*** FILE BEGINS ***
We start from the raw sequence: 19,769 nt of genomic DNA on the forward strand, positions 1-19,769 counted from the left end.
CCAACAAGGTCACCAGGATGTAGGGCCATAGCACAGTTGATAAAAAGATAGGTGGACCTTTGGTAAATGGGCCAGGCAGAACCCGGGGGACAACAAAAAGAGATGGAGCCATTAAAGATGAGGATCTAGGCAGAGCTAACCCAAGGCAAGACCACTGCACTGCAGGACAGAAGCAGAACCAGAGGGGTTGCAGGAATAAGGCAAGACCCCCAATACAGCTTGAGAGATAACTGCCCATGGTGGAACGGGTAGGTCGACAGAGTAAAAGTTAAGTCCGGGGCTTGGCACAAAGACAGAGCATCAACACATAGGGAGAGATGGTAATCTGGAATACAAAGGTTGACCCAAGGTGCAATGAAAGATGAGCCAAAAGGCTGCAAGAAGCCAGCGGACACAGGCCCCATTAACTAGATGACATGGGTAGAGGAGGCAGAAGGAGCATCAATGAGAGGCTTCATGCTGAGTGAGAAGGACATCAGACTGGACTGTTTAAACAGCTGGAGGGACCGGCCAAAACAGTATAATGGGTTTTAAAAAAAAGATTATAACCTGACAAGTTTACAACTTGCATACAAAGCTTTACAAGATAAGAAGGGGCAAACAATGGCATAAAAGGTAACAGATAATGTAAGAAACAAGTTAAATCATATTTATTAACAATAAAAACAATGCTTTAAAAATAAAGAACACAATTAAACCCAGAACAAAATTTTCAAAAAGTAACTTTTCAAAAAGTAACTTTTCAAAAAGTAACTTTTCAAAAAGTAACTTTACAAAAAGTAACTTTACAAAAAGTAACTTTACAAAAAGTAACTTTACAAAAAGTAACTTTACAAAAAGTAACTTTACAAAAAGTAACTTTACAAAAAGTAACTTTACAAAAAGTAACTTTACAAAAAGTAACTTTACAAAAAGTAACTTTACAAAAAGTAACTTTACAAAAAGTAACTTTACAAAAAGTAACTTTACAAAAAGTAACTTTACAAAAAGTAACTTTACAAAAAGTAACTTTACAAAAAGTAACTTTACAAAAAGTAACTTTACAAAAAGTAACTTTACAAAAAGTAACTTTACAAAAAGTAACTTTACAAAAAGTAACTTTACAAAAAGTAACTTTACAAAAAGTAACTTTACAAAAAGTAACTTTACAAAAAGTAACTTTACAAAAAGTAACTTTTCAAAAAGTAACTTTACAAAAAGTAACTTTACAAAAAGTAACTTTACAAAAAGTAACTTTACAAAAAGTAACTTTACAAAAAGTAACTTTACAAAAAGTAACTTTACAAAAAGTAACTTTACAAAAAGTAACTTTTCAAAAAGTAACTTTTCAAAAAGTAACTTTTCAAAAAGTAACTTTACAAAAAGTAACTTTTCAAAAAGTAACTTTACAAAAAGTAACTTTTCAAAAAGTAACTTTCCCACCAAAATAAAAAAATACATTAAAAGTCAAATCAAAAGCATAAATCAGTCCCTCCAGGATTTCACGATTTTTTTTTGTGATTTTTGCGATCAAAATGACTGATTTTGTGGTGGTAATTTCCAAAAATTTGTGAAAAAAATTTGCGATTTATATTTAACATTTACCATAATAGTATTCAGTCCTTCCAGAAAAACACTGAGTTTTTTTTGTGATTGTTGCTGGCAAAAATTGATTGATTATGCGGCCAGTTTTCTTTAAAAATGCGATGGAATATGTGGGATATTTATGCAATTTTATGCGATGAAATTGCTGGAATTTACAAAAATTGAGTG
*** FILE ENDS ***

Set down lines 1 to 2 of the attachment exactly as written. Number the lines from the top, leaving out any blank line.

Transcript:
We start from the raw sequence: 19,769 nt of genomic DNA on the forward strand, positions 1-19,769 counted from the left end.
CCAACAAGGTCACCAGGATGTAGGGCCATAGCACAGTTGATAAAAAGATAGGTGGACCTTTGGTAAATGGGCCAGGCAGAACCCGGGGGACAACAAAAAGAGATGGAGCCATTAAAGATGAGGATCTAGGCAGAGCTAACCCAAGGCAAGACCACTGCACTGCAGGACAGAAGCAGAACCAGAGGGGTTGCAGGAATAAGGCAAGACCCCCAATACAGCTTGAGAGATAACTGCCCATGGTGGAACGGGTAGGTCGACAGAGTAAAAGTTAAGTCCGGGGCTTGGCACAAAGACAGAGCATCAACACATAGGGAGAGATGGTAATCTGGAATACAAAGGTTGACCCAAGGTGCAATGAAAGATGAGCCAAAAGGCTGCAAGAAGCCAGCGGACACAGGCCCCATTAACTAGATGACATGGGTAGAGGAGGCAGAAGGAGCATCAATGAGAGGCTTCATGCTGAGTGAGAAGGACATCAGACTGGACTGTTTAAACAGCTGGAGGGACCGGCCAAAACAGTATAATGGGTTTTAAAAAAAAGATTATAACCTGACAAGTTTACAACTTGCATACAAAGCTTTACAAGATAAGAAGGGGCAAACAATGGCATAAAAGGTAACAGATAATGTAAGAAACAAGTTAAATCATATTTATTAACAATAAAAACAATGCTTTAAAAATAAAGAACACAATTAAACCCAGAACAAAATTTTCAAAAAGTAACTTTTCAAAAAGTAACTTTTCAAAAAGTAACTTTTCAAAAAGTAACTTTACAAAAAGTAACTTTACAAAAAGTAACTTTACAAAAAGTAACTTTACAAAAAGTAACTTTACAAAAAGTAACTTTACAAAAAGTAACTTTACAAAAAGTAACTTTACAAAAAGTAACTTTACAAAAAGTAACTTTACAAAAAGTAACTTTACAAAAAGTAACTTTACAAAAAGTAACTTTACAAAAAGTAACTTTACAAAAAGTAACTTTACAAAAAGTAACTTTACAAAAAGTAACTTTACAAAAAGTAACTTTACAAAAAGTAACTTTACAAAAAGTAACTTTACAAAAAGTAACTTTACAAAAAGTAACTTTACAAAAAGTAACTTTACAAAAAGTAACTTTACAAAAAGTAACTTTACAAAAAGTAACTTTACAAAAAGTAACTTTACAAAAAGTAACTTTTCAAAAAGTAACTTTACAAAAAGTAACTTTACAAAAAGTAACTTTACAAAAAGTAACTTTACAAAAAGTAACTTTACAAAAAGTAACTTTACAAAAAGTAACTTTACAAAAAGTAACTTTACAAAAAGTAACTTTTCAAAAAGTAACTTTTCAAAAAGTAACTTTTCAAAAAGTAACTTTACAAAAAGTAACTTTTCAAAAAGTAACTTTACAAAAAGTAACTTTTCAAAAAGTAACTTTCCCACCAAAATAAAAAAATACATTAAAAGTCAAATCAAAAGCATAAATCAGTCCCTCCAGGATTTCACGATTTTTTTTTGTGATTTTTGCGATCAAAATGACTGATTTTGTGGTGGTAATTTCCAAAAATTTGTGAAAAAAATTTGCGATTTATATTTAACATTTACCATAATAGTATTCAGTCCTTCCAGAAAAACACTGAGTTTTTTTTGTGATTGTTGCTGGCAAAAATTGATTGATTATGCGGCCAGTTTTCTTTAAAAATGCGATGGAATATGTGGGATATTTATGCAATTTTATGCGATGAAATTGCTGGAATTTACAAAAATTGAGTG